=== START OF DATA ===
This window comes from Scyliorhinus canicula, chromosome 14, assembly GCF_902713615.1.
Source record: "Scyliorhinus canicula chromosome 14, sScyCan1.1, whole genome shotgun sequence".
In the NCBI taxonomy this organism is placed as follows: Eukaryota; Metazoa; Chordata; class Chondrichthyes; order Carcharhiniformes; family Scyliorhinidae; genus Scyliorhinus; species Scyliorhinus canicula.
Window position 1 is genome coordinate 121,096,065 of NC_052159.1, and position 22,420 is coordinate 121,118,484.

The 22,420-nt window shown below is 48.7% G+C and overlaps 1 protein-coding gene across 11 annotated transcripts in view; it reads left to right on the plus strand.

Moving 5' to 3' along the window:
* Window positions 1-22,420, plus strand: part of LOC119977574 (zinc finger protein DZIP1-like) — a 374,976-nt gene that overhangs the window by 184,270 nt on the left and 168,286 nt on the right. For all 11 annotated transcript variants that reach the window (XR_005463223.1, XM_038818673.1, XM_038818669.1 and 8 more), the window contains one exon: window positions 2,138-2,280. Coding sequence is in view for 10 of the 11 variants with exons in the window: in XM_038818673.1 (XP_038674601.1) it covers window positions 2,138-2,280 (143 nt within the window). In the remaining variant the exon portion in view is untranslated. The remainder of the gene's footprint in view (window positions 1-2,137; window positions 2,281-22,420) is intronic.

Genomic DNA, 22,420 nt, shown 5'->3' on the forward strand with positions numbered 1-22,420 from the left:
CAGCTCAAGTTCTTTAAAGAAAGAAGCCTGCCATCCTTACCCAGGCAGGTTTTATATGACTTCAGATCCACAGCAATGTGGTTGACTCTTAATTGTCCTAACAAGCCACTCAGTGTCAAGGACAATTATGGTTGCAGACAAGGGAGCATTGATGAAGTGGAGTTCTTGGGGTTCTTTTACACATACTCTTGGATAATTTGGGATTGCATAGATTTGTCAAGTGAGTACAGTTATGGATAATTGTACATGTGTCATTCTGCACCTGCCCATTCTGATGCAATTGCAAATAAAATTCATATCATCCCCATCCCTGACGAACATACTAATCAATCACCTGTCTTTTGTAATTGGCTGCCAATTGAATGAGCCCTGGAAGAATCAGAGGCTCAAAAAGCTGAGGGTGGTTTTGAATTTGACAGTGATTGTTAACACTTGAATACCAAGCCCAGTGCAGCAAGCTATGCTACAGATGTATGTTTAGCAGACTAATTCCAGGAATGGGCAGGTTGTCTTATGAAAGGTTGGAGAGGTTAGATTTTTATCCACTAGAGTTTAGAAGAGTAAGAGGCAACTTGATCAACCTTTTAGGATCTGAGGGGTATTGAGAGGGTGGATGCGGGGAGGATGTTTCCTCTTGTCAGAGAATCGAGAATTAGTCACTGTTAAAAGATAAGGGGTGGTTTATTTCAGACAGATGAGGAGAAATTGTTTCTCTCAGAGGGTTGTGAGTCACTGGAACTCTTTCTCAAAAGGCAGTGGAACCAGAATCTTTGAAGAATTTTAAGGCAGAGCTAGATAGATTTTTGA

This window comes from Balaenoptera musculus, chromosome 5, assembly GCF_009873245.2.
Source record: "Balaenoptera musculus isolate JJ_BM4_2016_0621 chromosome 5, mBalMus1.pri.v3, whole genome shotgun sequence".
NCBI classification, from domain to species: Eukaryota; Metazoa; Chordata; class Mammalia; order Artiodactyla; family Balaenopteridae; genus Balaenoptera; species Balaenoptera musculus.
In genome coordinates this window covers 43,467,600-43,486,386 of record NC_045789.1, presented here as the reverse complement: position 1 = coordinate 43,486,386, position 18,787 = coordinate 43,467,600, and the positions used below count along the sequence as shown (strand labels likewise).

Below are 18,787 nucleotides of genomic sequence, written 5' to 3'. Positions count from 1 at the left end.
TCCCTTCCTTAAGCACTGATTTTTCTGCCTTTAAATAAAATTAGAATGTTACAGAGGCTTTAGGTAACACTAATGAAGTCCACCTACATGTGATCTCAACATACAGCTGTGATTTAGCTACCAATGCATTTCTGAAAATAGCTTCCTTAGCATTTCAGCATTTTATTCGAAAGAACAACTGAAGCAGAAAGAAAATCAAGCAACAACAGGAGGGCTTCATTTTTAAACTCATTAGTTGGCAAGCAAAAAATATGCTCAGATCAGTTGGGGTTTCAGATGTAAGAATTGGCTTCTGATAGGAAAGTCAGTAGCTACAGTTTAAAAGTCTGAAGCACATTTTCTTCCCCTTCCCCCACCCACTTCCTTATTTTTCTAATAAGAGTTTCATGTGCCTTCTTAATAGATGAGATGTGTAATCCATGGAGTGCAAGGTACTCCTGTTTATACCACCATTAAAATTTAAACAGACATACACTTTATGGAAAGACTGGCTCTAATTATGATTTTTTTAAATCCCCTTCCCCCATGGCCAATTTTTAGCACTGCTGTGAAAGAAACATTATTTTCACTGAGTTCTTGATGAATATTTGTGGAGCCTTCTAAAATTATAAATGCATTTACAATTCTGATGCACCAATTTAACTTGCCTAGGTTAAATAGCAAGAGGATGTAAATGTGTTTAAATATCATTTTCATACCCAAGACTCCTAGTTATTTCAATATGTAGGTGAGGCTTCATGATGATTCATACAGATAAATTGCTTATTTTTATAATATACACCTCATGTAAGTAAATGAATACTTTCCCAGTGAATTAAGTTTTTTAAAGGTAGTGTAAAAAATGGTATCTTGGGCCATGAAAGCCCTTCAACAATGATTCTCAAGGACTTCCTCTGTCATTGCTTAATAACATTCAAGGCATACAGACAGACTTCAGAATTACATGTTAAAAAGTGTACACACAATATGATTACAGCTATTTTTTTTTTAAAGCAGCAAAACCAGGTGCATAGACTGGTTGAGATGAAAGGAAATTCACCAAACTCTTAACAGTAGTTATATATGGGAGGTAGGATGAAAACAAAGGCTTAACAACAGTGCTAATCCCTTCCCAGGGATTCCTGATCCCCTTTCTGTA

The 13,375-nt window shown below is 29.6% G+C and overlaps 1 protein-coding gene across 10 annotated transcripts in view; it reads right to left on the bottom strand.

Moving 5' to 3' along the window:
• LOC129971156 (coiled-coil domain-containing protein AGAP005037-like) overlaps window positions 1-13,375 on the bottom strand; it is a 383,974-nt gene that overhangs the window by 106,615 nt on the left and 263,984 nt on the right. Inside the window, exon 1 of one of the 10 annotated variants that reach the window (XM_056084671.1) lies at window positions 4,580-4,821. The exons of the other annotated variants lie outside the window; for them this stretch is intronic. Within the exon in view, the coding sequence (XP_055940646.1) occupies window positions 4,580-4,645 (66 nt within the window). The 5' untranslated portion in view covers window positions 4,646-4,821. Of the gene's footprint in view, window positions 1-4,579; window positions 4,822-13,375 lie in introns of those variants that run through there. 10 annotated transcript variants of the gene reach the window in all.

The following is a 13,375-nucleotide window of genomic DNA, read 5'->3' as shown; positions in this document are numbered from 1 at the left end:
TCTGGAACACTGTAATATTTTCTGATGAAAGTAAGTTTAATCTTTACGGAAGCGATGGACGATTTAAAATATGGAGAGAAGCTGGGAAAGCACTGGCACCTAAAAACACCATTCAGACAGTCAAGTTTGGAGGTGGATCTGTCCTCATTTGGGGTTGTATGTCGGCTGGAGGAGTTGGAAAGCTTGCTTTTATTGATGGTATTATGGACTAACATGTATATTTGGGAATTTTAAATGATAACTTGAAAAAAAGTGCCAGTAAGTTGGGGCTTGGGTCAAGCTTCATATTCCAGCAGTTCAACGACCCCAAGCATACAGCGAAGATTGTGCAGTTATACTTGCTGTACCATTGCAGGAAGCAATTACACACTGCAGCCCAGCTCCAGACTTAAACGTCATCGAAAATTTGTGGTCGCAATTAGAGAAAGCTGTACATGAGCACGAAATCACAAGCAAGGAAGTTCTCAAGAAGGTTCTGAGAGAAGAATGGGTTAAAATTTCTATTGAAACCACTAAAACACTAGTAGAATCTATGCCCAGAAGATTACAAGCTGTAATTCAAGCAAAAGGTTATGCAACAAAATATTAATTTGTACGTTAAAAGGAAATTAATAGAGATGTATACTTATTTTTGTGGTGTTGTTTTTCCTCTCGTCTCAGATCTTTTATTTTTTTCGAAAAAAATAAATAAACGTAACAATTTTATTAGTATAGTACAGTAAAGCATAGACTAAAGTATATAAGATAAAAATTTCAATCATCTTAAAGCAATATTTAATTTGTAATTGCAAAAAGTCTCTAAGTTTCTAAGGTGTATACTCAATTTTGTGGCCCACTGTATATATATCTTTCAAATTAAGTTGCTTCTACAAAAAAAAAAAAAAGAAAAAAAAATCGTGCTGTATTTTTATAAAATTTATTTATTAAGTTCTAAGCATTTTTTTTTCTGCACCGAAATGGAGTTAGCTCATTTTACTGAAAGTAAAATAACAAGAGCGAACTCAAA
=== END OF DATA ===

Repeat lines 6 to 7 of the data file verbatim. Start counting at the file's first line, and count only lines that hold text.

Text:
Moving 5' to 3' along the window:
* Window positions 1-22,420, plus strand: part of LOC119977574 (zinc finger protein DZIP1-like) — a 374,976-nt gene that overhangs the window by 184,270 nt on the left and 168,286 nt on the right. For all 11 annotated transcript variants that reach the window (XR_005463223.1, XM_038818673.1, XM_038818669.1 and 8 more), the window contains one exon: window positions 2,138-2,280. Coding sequence is in view for 10 of the 11 variants with exons in the window: in XM_038818673.1 (XP_038674601.1) it covers window positions 2,138-2,280 (143 nt within the window). In the remaining variant the exon portion in view is untranslated. The remainder of the gene's footprint in view (window positions 1-2,137; window positions 2,281-22,420) is intronic.